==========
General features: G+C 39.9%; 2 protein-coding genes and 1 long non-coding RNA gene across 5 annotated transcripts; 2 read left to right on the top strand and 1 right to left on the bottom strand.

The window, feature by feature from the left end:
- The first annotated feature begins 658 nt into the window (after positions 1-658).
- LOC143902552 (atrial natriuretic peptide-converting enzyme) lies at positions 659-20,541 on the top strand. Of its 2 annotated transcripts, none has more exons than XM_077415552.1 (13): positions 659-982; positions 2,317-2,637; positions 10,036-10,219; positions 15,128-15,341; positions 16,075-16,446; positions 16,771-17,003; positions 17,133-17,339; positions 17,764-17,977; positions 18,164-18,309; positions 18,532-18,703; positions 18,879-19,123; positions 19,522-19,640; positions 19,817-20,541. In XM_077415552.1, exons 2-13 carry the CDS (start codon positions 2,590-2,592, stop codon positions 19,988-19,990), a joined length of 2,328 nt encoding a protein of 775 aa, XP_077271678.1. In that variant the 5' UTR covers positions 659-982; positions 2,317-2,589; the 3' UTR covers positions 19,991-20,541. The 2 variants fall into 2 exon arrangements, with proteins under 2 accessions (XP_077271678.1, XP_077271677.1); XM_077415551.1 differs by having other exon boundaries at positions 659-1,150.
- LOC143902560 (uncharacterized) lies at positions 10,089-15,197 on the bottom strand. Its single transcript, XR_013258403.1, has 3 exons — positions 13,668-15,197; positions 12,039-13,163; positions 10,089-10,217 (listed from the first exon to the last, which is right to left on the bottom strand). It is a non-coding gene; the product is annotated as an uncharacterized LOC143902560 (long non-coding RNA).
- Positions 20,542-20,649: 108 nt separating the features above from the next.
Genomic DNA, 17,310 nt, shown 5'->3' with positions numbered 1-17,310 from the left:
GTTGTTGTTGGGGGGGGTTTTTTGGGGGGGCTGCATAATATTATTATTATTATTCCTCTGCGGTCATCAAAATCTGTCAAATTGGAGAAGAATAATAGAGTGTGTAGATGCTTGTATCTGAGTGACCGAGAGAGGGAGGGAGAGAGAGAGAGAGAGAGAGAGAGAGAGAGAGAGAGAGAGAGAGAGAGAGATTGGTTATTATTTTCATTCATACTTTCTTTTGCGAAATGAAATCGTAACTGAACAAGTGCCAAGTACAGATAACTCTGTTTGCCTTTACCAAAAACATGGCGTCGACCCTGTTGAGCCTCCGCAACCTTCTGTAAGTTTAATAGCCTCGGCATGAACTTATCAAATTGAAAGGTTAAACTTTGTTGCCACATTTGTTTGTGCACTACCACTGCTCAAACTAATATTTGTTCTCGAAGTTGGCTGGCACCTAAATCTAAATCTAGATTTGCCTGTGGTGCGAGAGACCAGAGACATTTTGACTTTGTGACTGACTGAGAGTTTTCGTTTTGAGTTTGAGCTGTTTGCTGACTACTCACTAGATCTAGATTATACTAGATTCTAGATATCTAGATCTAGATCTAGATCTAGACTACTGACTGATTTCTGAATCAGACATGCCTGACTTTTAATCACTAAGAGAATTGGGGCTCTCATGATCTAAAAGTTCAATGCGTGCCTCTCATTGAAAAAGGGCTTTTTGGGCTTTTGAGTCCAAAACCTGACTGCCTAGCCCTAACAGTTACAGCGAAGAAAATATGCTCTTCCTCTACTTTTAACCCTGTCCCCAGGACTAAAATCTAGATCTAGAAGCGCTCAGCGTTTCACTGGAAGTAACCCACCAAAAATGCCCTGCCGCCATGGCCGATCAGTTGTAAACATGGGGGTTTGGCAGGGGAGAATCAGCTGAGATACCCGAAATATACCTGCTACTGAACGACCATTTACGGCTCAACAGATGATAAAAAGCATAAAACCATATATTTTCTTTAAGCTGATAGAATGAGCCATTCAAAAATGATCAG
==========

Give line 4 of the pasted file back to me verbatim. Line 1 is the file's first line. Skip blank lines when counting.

- LOC143902552 (atrial natriuretic peptide-converting enzyme) lies at positions 659-20,541 on the top strand. Of its 2 annotated transcripts, none has more exons than XM_077415552.1 (13): positions 659-982; positions 2,317-2,637; positions 10,036-10,219; positions 15,128-15,341; positions 16,075-16,446; positions 16,771-17,003; positions 17,133-17,339; positions 17,764-17,977; positions 18,164-18,309; positions 18,532-18,703; positions 18,879-19,123; positions 19,522-19,640; positions 19,817-20,541. In XM_077415552.1, exons 2-13 carry the CDS (start codon positions 2,590-2,592, stop codon positions 19,988-19,990), a joined length of 2,328 nt encoding a protein of 775 aa, XP_077271678.1. In that variant the 5' UTR covers positions 659-982; positions 2,317-2,589; the 3' UTR covers positions 19,991-20,541. The 2 variants fall into 2 exon arrangements, with proteins under 2 accessions (XP_077271678.1, XP_077271677.1); XM_077415551.1 differs by having other exon boundaries at positions 659-1,150.